If you're running a system that is vulnerable to infected USB devices or media files, that's pretty much on you.

      • by Rockoon (1252108) on Wednesday October 02, 2013 @04:41PM (#45018681)

        If you're running a system that is vulnerable to infected USB devices or media files, that's pretty much on you.

        Sigh.. there is no technical reason why a untrusted USB device couldnt present itself as a Human Interface Device (HID - keyboard, mouse, both, ..) and then open up a shell on your *nix box and run arbitrary shell commands.

        There is in fact concern that future USB drives will be manufactured to "phone home" using such techniques.

      • by AK Marc (707885)
        So you assert that there are no driver vulnerabilities that can cause issues, or physical attacks that could work over USB?
    • by Anonymous Coward
      Is there a reason truckstop glory holes in Quebec are more dangerous than those in other locations?
    • Wait...you're saying that's a bad idea?

    • by cjb658 (1235986)

      What if the government is doing this to get us to install their spyware?

    • use an offline, disposable computer to read these drives if you want to play the game.

  • Ah... Sneakernet. (Score:5, Informative)

    by fahrbot-bot (874524) on Wednesday October 02, 2013 @04:23PM (#45018459)

    Sneakernet [wikipedia.org], for you youngsters, is like the Internet [wikipedia.org], but with more walking [wikipedia.org].

    [ Links make things "Informative"... :-) ]

    • by geekoid (135745)

      The latency is hell.

      • by jxander (2605655)
        Never underestimate the bandwidth of a station wagon full of CDs cruising down the freeway.
    • by Soporific (595477)

      We used to drag our machines over to some guys house along with 15-20 other people and just start the copy fest of 360KB disks. It was a bit tedious I suppose but at least the net wasn't faceless then.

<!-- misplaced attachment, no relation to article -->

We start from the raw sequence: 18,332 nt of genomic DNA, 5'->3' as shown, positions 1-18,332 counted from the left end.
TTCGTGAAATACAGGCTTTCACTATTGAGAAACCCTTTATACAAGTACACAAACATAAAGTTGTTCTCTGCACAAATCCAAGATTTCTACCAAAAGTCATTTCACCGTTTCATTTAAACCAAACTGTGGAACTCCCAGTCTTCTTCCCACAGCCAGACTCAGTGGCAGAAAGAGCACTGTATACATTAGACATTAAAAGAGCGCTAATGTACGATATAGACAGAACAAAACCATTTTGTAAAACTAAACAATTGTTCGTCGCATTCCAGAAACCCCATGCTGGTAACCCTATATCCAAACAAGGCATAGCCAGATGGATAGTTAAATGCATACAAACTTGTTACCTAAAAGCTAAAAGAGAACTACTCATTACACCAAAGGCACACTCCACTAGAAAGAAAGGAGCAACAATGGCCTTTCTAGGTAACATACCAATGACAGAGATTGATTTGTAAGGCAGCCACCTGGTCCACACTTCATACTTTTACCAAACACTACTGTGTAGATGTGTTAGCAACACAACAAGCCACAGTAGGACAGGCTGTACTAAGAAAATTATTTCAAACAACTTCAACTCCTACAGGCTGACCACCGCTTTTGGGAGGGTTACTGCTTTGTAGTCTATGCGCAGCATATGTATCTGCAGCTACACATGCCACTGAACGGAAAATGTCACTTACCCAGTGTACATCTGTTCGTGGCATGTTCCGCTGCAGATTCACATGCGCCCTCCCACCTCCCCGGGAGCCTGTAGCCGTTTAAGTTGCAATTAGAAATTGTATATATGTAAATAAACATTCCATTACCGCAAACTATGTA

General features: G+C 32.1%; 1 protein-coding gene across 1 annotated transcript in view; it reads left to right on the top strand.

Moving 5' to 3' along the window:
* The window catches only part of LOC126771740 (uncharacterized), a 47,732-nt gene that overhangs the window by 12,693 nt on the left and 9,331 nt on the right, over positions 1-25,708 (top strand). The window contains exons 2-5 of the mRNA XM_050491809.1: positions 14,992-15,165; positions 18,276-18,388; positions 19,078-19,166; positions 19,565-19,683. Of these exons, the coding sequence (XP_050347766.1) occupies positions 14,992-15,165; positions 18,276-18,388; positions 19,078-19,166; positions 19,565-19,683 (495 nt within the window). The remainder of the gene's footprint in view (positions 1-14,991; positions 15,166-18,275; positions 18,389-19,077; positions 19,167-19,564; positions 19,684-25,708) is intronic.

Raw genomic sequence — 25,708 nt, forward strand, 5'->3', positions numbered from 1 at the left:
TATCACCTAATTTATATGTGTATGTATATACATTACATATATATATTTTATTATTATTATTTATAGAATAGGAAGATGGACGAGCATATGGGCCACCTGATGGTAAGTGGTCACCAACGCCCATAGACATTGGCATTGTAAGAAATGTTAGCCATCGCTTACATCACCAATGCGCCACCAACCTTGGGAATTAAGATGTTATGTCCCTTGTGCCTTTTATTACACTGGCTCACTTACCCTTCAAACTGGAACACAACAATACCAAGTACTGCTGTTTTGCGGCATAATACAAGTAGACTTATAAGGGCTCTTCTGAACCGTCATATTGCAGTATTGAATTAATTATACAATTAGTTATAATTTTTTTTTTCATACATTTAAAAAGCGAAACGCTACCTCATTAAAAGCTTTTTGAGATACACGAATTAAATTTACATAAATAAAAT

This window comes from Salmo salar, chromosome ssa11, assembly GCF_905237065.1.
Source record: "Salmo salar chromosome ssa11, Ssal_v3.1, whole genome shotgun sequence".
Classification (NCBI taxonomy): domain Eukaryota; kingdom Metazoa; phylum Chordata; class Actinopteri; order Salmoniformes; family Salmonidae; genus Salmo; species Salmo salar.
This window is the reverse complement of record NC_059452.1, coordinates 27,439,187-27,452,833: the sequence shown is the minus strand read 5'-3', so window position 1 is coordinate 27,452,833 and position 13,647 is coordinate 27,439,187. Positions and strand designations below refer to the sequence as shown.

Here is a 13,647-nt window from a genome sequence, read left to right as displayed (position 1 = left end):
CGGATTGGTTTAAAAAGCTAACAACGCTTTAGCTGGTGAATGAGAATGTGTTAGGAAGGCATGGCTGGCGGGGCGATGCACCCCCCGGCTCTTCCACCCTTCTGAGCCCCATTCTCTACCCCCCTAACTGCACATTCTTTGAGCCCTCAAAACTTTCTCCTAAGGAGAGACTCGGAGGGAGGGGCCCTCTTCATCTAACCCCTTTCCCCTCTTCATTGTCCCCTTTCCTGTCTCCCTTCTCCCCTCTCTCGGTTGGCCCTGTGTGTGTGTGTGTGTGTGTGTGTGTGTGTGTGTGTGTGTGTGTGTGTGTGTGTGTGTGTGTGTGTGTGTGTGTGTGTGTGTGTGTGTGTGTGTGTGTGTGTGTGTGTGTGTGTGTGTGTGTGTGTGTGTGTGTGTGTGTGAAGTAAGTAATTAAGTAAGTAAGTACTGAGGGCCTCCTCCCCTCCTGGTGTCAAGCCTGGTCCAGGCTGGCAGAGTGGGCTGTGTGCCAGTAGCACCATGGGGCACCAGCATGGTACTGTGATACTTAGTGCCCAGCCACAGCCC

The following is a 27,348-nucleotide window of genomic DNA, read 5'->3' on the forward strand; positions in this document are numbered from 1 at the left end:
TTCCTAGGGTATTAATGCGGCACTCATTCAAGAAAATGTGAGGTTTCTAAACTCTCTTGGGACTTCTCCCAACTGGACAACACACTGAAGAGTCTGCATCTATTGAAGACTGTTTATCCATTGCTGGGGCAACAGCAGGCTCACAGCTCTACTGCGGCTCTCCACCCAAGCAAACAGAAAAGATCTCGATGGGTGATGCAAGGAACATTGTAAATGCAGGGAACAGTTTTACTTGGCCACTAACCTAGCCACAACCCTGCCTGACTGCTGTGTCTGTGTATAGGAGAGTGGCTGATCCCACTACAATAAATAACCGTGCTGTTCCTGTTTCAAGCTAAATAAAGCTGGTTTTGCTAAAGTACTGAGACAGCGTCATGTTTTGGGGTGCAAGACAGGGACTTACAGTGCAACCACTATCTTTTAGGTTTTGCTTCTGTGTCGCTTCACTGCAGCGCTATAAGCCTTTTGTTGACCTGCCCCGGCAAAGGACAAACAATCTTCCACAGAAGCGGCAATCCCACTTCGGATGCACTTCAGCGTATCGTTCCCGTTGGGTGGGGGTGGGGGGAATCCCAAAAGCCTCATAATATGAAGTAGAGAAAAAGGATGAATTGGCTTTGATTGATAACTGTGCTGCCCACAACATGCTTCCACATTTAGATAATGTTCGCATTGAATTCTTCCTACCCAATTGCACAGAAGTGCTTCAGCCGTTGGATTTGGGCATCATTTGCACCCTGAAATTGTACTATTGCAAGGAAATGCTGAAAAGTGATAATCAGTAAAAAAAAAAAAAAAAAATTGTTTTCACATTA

~S

  • I don't see how this thwarts government spying. A catalog must be online somewhere, and anything the government is interested in, well, bonus, set up a cam opposite and write down whoever visits. Hell, it makes foreign spying even easier -- just another tourist visiting your country.

    • by Anonymous Coward

      I don't see how this thwarts government spying. A catalog must be online somewhere, and anything the government is interested in, well, bonus, set up a cam opposite and write down whoever visits. Hell, it makes foreign spying even easier -- just another tourist visiting your country.

      Resources. The government can come into your house and look in your computer (with an apparently all-too-easy-to-get warrant), but they don't have enough people to do that to all houses everywhere. The same is somewhat true here, they can't physically monitor all dead drops. And we could conceivably put in our own surveillance measures to detect if they physically come to the dead drop location, so we have a chance at knowing if we've been compromised. It's not a cure, it's just returning a little more cont

  • ... that the government can find and plug into these as easily as anyone else?? And then load software to track who is downloading??

    Another creative ideas from people from children living in their mom's basements who really don't have a clue.
    • by Gibgezr (2025238)

      How do they "load software to track who is downloading"? Do thumb drives now have the capability to execute software on their own? Can that software access your files and ID you over a USB port?

      Methinks you don't understand the technologies involved here. Everything to do with computers isn't a computer; specifically, USB flash drives are not computers.

      • by geekoid (135745)

        His point is someone could put software on it, and then when it gets copied to your computer it could report a location.

        But the would require someone clicking on an unknown executable or link, and no one would every do that, right?